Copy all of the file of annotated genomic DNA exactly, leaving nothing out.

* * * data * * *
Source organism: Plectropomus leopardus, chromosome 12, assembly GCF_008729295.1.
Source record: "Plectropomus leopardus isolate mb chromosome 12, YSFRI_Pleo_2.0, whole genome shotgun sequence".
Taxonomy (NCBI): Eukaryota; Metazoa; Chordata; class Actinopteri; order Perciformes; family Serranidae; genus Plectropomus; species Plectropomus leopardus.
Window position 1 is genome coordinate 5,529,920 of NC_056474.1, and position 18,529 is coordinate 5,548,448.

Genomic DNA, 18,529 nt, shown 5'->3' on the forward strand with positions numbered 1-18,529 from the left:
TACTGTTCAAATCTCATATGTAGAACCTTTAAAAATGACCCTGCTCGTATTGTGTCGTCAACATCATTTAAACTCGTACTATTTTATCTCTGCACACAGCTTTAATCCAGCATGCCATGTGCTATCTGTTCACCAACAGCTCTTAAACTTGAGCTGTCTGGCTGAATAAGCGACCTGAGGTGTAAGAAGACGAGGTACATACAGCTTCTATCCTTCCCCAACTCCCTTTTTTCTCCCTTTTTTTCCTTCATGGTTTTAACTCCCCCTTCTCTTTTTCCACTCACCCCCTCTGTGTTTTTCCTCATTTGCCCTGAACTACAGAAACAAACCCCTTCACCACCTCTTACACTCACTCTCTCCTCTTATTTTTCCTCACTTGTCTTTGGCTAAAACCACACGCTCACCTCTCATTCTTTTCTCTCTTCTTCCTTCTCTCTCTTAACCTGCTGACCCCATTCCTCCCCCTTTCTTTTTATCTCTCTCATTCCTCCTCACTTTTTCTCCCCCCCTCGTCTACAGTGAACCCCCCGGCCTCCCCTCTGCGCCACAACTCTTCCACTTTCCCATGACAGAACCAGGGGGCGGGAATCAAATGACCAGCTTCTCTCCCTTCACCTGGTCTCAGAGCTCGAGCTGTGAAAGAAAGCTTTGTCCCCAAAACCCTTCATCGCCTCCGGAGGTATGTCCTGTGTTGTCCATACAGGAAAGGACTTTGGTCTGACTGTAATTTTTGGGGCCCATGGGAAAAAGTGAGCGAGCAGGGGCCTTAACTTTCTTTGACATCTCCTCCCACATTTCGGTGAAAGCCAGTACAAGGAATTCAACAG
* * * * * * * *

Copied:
Source organism: Plectropomus leopardus, chromosome 12, assembly GCF_008729295.1.
Source record: "Plectropomus leopardus isolate mb chromosome 12, YSFRI_Pleo_2.0, whole genome shotgun sequence".
Taxonomy (NCBI): Eukaryota; Metazoa; Chordata; class Actinopteri; order Perciformes; family Serranidae; genus Plectropomus; species Plectropomus leopardus.
Window position 1 is genome coordinate 5,529,920 of NC_056474.1, and position 18,529 is coordinate 5,548,448.

Genomic DNA, 18,529 nt, shown 5'->3' on the forward strand with positions numbered 1-18,529 from the left:
TACTGTTCAAATCTCATATGTAGAACCTTTAAAAATGACCCTGCTCGTATTGTGTCGTCAACATCATTTAAACTCGTACTATTTTATCTCTGCACACAGCTTTAATCCAGCATGCCATGTGCTATCTGTTCACCAACAGCTCTTAAACTTGAGCTGTCTGGCTGAATAAGCGACCTGAGGTGTAAGAAGACGAGGTACATACAGCTTCTATCCTTCCCCAACTCCCTTTTTTCTCCCTTTTTTTCCTTCATGGTTTTAACTCCCCCTTCTCTTTTTCCACTCACCCCCTCTGTGTTTTTCCTCATTTGCCCTGAACTACAGAAACAAACCCCTTCACCACCTCTTACACTCACTCTCTCCTCTTATTTTTCCTCACTTGTCTTTGGCTAAAACCACACGCTCACCTCTCATTCTTTTCTCTCTTCTTCCTTCTCTCTCTTAACCTGCTGACCCCATTCCTCCCCCTTTCTTTTTATCTCTCTCATTCCTCCTCACTTTTTCTCCCCCCCTCGTCTACAGTGAACCCCCCGGCCTCCCCTCTGCGCCACAACTCTTCCACTTTCCCATGACAGAACCAGGGGGCGGGAATCAAATGACCAGCTTCTCTCCCTTCACCTGGTCTCAGAGCTCGAGCTGTGAAAGAAAGCTTTGTCCCCAAAACCCTTCATCGCCTCCGGAGGTATGTCCTGTGTTGTCCATACAGGAAAGGACTTTGGTCTGACTGTAATTTTTGGGGCCCATGGGAAAAAGTGAGCGAGCAGGGGCCTTAACTTTCTTTGACATCTCCTCCCACATTTCGGTGAAAGCCAGTACAAGGAATTCAACAG